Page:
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Preparation For The Big Meet

Article By: Jack Farrell
Retired boys & girls cross country coach,
Thousand Oaks High School, Thousand Oaks, CA

Thousand Oaks High School has run well just often enough at the end of the season to gain a reputation for peaking. Coaches have asked me on occasion if there is anything special that we do, perhaps some secret, which allows us to perform at our best in the big meets. I never know if I'm quite believed when I say that we don't do anything special. If there is a secret, that's it.

One of the first barriers to peaking is the coach's belief that he can, and must, make it happen--that it's somehow his responsibility. Peaking is a matter of circumstance. The championship races have the best competition and are the culmination of several months of training. It stands to reason that they will yield the best performances, especially if the weather is kind.

The idea of resting to produce a peak seems to be borrowed from swimming, where athletes not only taper, but also even shave their body hair. Believe it or not, I have had a few athletes over the years ask me if I though they should try that! But, because of the buoyancy of water, swimmers are able to perform a great deal more work of a cardiovascular nature with much less stress to the musculoskeletal system than runners. A little rest before a big competition may in fact help them with a peak. For the most part, because runners are prisoners of gravity, we really do the bare minimum. If we try for more, we inevitably get injured.

At Thousand Oaks High School, the training sessions last about two hours. But with stretching, form drills, uninspired and redundant speeches by the coaching staff, the actual running is about 45 minutes or less. Thousand Oaks runners rest about 23 hours and 15 minutes a day; and still we get injured! The point is, if we start resting even more than that, the fitness level is going to take a plunge. So I believe in doing the same basic training all the way to the end. The body can adjust to about any routine over time; however, if you vary the routine too much, with either too much work, too little work, or work of a radically different nature, the body's going to rebel, usually with a very flat looking race.

Another popular approach to peaking is to not only lessen the work load, but also increase the speed sessions, in some cases to near sprint sessions. This approach, too, is fraught with danger. At best, the result will be a near effortless over-commitment of the opening mile of the race, followed, in most cases, by a steady fade. Too much speed can also make an athlete tight and sore and completely flat. There is a bit of a secret here: the athlete running the fastest at the end of the race is usually the athlete with the most endurance and not the athlete with the most speed. There are exceptions to this, especially if the race has been at less than maximal speed. But most coaches can recall instances of 4:25 milers kicking down 4:08 milers at the end of a cross country race. Basic speed does a runner little good if he is not as fit as his competition.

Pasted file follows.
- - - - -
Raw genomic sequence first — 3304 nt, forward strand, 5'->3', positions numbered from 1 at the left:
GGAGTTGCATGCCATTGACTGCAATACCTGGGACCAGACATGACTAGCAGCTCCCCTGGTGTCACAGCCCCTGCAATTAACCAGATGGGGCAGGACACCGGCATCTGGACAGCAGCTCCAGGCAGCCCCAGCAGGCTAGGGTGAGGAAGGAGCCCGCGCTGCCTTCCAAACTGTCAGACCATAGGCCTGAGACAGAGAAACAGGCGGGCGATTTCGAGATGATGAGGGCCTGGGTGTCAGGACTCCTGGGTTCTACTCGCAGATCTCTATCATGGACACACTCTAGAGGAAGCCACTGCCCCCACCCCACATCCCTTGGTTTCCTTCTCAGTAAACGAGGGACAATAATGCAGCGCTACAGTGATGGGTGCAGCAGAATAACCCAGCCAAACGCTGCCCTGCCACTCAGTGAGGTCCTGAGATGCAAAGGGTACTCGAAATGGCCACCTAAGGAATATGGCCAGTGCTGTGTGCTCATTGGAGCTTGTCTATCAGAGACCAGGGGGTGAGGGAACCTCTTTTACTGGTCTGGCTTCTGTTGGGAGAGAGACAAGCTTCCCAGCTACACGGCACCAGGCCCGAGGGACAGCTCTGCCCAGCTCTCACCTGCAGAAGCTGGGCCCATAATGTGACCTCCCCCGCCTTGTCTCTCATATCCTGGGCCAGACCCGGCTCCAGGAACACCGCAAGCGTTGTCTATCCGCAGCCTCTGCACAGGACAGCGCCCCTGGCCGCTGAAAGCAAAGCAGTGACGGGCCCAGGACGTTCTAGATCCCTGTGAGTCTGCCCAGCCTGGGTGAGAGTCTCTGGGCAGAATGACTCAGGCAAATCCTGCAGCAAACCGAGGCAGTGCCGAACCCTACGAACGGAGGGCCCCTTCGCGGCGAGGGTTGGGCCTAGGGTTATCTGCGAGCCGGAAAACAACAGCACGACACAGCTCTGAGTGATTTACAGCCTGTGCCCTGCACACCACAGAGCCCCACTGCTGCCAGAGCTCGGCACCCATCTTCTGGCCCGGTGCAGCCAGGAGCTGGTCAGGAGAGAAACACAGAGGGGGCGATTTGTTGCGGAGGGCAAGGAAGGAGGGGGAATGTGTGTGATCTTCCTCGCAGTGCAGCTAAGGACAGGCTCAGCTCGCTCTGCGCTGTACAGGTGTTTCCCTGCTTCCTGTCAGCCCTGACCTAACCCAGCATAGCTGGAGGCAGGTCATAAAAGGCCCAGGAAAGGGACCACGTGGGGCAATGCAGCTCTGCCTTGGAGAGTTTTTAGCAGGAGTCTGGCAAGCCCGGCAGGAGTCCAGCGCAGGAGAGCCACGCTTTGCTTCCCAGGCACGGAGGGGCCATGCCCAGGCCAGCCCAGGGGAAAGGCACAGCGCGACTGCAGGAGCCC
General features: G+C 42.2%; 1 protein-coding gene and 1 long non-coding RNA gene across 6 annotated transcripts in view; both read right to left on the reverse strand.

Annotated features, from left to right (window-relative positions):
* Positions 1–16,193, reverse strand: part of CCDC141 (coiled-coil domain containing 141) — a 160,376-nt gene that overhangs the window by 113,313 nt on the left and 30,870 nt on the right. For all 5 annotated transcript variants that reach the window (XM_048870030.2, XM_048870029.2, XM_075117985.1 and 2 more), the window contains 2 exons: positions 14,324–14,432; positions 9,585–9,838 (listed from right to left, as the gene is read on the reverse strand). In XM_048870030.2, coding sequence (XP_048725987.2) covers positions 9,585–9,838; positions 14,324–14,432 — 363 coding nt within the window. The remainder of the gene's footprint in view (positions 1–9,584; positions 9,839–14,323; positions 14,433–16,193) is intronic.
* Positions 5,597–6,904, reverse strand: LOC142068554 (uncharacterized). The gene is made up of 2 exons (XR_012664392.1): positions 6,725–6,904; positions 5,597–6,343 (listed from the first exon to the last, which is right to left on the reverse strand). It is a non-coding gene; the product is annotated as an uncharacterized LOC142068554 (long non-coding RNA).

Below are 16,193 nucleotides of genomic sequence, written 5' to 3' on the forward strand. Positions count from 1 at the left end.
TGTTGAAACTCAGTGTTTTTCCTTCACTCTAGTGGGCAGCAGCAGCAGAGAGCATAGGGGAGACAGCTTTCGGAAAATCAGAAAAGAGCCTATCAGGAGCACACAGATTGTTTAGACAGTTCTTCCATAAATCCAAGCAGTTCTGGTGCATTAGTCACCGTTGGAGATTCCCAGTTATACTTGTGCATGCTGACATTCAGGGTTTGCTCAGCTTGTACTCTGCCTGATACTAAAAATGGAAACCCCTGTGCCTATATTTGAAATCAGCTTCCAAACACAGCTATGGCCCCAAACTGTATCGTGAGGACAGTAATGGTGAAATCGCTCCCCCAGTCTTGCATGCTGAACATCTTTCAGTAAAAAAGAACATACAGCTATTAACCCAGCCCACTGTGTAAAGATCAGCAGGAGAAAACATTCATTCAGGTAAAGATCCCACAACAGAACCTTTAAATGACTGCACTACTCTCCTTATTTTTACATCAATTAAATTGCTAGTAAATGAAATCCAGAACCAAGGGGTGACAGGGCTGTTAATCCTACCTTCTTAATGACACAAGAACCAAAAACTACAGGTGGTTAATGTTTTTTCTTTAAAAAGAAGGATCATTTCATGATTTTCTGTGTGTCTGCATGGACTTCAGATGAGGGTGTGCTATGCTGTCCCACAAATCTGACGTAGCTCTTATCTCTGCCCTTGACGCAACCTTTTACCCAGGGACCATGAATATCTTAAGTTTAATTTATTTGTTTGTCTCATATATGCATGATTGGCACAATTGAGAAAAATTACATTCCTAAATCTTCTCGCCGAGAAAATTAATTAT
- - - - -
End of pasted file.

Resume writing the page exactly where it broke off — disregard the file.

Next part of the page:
Here are some of the things we do at Thousand Oaks High School to get ready for the big race:

1. Cut back a little on the intensity, but not the volume of work.

2. Have a general race plan, but don't make it too specific. In other words, give the athlete lots of freedom to follow his own racing instincts.

3. Strategy talks should be early in the competition week. The closer the race, the less said. Avoid talking to athletes about the competition on race day itself. They're just kids and they freak!

4. It's easier for an athlete to race the field than another individual. We almost never talk about beating a certain runner; that's generally irrelevant. We shoot for reasonable places, as in 2 in the top 10, 3 in the top 15, all scorers in the top 25, if we've got a talented group. (That's one of the many reasons cross country is such a great sport. I find competitors to be much friendlier in cross country than track, where the competition is, of necessity, more one-on-one).

In one memorable race, Thousand Oaks upset the favored team in C.I.F. finals. That team wore radically new uniforms for the big race. Neither our runners nor the coaches caught this and thus, never even saw them in the race. We were surprised to find out that we had won by three points. But our runners had gone out and got the places they were supposed to. And this is a unique problem at State, where there are so many individuals who do not count in the scoring. I have a hard time advising our runners what places to shoot for. Ironically, the further back they are in the pack, the more individuals there are in front of them, and so the further up they actually are finishing. The state system still befuddles me, but it's a piece of cake next to the blizzard of options available to a southern section finalist, where an individual has two or three actual finishing places.

5. Avoid absolutely anything approaching mental coaching. There may, in fact, be a mental side to competition, but it is essentially uncoachable. Leave it alone; it's a Pandora's Box. Once you bring it up, you can never get rid of it. This includes running imaginary races in your head, hypnosis and self-hypnosis, relaxation exercises, psyching up, etc. I tell runners that you can't run a race until the gun goes off. Have a general plan and then forget about the race. The less you think about it, the better, and that includes the coach. You can whip yourself into a frenzy thinking too much about the big race. It's not good for you. It's not good for your team, and it's anything but relaxing.

6. No race is the race! There is always another race!

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